We closed on our home in the middle of August. Richard was able to transfer to a terminal about an hour from Little River. He planned on driving for another six months… then the lease would be up on his semi truck and he’d look for work closer to home.
“Won’t you be afraid to be in this big old house all alone?” he asked me the first night we were there. I laughed and told him no.
“And besides, I won’t be alone… I’ll have little Jem here with me.” We rented a trailer to haul furniture and belongings from our apartment and spent the first day there unloading and unpacking. All our furniture barely filled one corner of the enormous living room. Richard laughed and said how we would have to go around town looking for unwanted furniture sitting on curbs just to fill up the room.
We set up our bed and dresser in a bedroom on the second floor. I insisted on putting little Jem’s bed in our room too. Richard said she could have her own room now but I wanted her with us for a little longer. “At least until she’s a year old,” I told him. He said that was fine as long as she didn’t mind him ravaging her mother. She won’t mind, I assured him as I peeled off my tee shirt to show him that I wasn’t wearing a bra. He chased me around the bedroom while Jem squealed and giggled watching us. He caught me and tossed me on the mattress. I covered my breasts with my hands and told him nope… he’d have to wait until Jem’s nap. He said, “Girl, you sure are cramping my style!” as he picked her up and bounced Jem on his knee. I wished I had the camera.
I spent the days Richard was gone scrubbing floors and washing walls. The heating and air conditioning people were installing a new furnace and an electrician we hired worked at replacing the old cloth-covered wiring. The plumber said we were lucky… the well had been replaced a few years ago and most of the plumbing too. The old pipes Richard saw in the basement were no longer connected… they just hadn’t bothered taking them out. I took Jem shopping with me and on the way back I saw an old mower for sale in front of someone’s house. It was cheap so I bought it and they helped me put it in the trunk. I set Jem up on the porch in her car seat where I could keep an eye on her while I started mowing the yard. I hadn’t realized how big the yard was when I bought the mower or how tall the grass. But over the next three days I managed to knock out the front and get a start on the back. I liked sitting on the porch with Jem in the evening admiring my handiwork and smelling fresh-cut grass.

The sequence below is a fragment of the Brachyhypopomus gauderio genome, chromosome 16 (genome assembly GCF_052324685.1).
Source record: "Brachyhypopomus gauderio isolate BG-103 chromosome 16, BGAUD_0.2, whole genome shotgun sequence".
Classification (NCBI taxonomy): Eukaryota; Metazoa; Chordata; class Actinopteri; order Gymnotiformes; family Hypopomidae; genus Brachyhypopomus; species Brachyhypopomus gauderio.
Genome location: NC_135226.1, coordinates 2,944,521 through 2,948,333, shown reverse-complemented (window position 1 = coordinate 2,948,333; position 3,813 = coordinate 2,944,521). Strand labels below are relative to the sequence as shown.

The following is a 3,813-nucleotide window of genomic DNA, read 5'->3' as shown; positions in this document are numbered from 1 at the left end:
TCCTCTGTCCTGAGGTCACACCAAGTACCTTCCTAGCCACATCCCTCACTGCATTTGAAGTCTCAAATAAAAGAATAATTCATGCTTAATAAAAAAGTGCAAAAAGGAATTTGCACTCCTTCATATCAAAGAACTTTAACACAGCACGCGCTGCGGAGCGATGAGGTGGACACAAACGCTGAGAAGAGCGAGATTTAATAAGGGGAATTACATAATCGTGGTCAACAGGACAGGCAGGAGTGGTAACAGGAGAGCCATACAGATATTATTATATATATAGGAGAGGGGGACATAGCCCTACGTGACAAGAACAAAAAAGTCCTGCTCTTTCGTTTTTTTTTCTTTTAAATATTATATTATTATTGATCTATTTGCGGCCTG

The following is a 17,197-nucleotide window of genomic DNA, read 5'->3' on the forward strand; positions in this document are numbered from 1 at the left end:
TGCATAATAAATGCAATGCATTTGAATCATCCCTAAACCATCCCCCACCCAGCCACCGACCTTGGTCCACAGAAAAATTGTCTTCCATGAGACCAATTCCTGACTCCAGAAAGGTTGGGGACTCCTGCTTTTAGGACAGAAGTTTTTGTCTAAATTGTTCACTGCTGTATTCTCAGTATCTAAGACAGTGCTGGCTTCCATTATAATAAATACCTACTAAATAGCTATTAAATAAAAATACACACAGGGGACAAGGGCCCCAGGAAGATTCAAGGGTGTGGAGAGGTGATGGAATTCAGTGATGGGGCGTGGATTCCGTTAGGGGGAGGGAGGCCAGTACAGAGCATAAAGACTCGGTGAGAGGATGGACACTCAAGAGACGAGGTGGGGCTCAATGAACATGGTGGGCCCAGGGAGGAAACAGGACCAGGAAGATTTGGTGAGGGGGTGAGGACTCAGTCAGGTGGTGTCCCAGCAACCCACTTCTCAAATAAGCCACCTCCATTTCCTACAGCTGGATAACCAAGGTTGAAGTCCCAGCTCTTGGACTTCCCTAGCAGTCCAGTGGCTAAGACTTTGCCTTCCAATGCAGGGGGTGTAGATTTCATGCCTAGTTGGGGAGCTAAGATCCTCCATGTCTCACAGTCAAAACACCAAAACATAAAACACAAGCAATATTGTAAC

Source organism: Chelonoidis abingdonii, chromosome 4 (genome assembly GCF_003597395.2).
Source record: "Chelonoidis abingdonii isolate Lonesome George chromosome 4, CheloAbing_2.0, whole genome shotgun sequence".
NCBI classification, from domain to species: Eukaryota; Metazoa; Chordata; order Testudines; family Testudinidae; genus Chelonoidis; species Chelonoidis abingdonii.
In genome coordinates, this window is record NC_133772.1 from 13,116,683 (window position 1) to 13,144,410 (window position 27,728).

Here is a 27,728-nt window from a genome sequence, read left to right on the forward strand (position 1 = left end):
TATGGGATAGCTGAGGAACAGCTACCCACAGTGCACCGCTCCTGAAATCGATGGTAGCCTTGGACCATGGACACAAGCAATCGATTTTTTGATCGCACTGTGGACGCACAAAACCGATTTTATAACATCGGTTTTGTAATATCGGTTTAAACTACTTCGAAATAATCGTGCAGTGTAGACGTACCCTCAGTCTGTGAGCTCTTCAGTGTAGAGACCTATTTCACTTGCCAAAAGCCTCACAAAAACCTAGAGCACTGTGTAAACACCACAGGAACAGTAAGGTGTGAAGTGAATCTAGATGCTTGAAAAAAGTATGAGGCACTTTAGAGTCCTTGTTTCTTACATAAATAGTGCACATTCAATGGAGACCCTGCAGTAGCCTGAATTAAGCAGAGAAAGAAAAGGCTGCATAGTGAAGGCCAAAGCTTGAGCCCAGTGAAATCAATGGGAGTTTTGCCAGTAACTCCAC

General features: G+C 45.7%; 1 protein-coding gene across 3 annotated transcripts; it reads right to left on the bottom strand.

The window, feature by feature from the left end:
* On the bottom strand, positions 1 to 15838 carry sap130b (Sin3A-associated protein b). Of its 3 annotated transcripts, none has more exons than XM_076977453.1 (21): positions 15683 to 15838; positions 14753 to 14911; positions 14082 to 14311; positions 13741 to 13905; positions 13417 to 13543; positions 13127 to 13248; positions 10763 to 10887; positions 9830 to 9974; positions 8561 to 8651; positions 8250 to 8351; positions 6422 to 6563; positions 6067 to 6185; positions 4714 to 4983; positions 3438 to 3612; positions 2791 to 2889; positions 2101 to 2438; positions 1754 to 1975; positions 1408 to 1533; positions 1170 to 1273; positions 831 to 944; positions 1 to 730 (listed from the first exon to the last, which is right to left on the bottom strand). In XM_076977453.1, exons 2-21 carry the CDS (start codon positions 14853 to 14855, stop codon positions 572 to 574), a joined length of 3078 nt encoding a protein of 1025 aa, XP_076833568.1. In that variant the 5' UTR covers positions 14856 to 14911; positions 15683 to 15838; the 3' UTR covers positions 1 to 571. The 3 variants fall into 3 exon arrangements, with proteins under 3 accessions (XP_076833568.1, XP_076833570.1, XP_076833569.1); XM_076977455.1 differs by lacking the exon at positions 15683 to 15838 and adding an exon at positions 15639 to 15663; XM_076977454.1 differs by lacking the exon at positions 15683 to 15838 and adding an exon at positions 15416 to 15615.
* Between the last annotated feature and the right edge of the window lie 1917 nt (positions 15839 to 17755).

I discovered the ocean in our back yard… we knew our property was on the coast but it was so grown up with brambles and scrub brush and trees gone wild that we couldn’t see the shoreline. I took Jem with me one day exploring the outbuildings. We found some hedge trimmers and a saw to cut tree branches, so I loaded her up in her stroller and took her into the back with me where I proceeded to lay siege to the overgrown jungle growing there. By the time Richard came home I had cleared a path to the ocean. It was dark and Jem was asleep but I made him wake her up and said for them to come with me. The moonlight was pouring down and we all three sat together on a blanket holding each other for a long while watching the waves rolling in, crashing endlessly, receding, and then rolling in again. A lone light shined way out on the horizon… a passing ship… and the night sea breeze smelled of salt and of cleanliness. I thought how it was a moment worth remembering.